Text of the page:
HOW DO I STRUCTURE MARKETING EMAILS?
Yawn Marketing – No Boring Answers
Content is the most important aspect of your email strategy, but it is also the hardest. You may be pleasantly surprised to learn that the way you structure your marketing emails can really help you when planning and actually writing them up.
At Yawn, we like to start with a skeleton template for a business’s marketing emails and to create content around that structure.
So, how do you go about structuring your marketing emails?
Refer Back To Your Overall Aim
The structure of your email may change depending on the overall aim of your emails, so make sure it is in the forefront of your mind throughout the process.
We covered this in the first blog post of this mini series, Where Do I Start with Email Marketing.
Divide Your Content Into Categories
With our clients, we tend to use two main ‘categories’ of content – Hooks and Highlights.
Whether you will be featuring products, pushing your social media accounts, or asking for reviews, all of your content can fit into one of these two categories.
Hooks refer to the focus of your email. The aim is for this to be ‘clickable’ content that encourages people to open your email and lend it some attention.
Hooks hold pride of place at the top of your email and will be the first thing that openers read. The content may be something along the lines of a featured product collection, a company announcement, a new product launch, or a promotion.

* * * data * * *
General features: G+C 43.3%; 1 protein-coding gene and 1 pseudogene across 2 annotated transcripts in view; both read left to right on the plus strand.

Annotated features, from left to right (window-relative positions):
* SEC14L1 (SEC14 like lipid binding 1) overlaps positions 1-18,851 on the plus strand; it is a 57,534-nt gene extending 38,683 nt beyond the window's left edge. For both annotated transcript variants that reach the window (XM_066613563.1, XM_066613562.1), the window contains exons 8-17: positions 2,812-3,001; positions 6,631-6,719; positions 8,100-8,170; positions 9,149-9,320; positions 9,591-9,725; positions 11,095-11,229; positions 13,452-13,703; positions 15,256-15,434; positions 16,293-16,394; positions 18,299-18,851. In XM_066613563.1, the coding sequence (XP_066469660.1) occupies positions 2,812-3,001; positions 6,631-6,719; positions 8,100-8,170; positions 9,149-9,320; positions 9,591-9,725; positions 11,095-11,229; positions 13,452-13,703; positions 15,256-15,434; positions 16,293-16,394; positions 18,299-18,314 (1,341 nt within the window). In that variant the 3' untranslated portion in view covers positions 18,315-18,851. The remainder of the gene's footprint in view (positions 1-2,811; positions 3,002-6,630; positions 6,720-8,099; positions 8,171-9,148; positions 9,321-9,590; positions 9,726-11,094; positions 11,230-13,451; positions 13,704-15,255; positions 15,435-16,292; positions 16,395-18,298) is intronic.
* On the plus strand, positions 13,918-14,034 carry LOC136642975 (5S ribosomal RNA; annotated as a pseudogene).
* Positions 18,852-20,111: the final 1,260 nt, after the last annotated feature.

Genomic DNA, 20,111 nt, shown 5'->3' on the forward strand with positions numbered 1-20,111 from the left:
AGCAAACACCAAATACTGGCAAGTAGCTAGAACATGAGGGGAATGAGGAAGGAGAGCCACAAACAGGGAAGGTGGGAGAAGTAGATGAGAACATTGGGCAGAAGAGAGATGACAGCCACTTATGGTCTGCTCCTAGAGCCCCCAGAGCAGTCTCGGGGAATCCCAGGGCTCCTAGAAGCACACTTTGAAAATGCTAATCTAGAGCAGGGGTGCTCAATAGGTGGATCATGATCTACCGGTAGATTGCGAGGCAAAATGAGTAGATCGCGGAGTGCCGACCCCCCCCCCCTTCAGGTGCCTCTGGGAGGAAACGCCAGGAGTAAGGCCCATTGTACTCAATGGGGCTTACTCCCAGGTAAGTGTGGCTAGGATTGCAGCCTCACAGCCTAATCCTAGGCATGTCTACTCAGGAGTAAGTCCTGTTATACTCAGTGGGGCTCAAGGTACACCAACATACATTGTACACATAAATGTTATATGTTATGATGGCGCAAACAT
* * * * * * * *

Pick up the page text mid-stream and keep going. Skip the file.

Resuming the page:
For service-based businesses, this could be a team update or some exciting industry information.
Highlights are all other bits of content in your email aside from the primary focus, often referred to as ‘soft sells’.
This might be a second (less-important) product range you want to focus on. Maybe you’re asking people to leave a review or to follow you on social media. Either way, it’s not a showstopping piece of news and it isn’t the main thrust of your email.
If the main push for one newsletter is announcing your summer sale, then you want this to be front and centre on your email (Hook). But you’ll also want to include some other points that complement the Hook, perhaps focusing on last month’s bestsellers, pushing your socials, or a discount code (Highlights).
Create A Skeleton Template
Once you have your content types and they’re divided into categories, you can create your template. For the purpose of the skeleton structure, you could draw boxes and label each one ‘Hook’, ‘Highlight 1’, ‘Highlight 2’, etc.
Primary content will always go at the very top of the email. Secondary will always go underneath; if you have more than one piece of secondary content, you can decide on the order of these based on their importance.
How does this structure help with content creation?
Having a clear structure that you use for all of your emails will help you to create content worth sharing. Look at your content types and write a list of primary and secondary content you want to share.
By categorising all of your content in this way, it will help to avoid the intimidating task of content creation from scratch. Focus on your content types, create your lists, and you have a nice bank of content ready to mix and match in your emails.
Author: Grace Appleby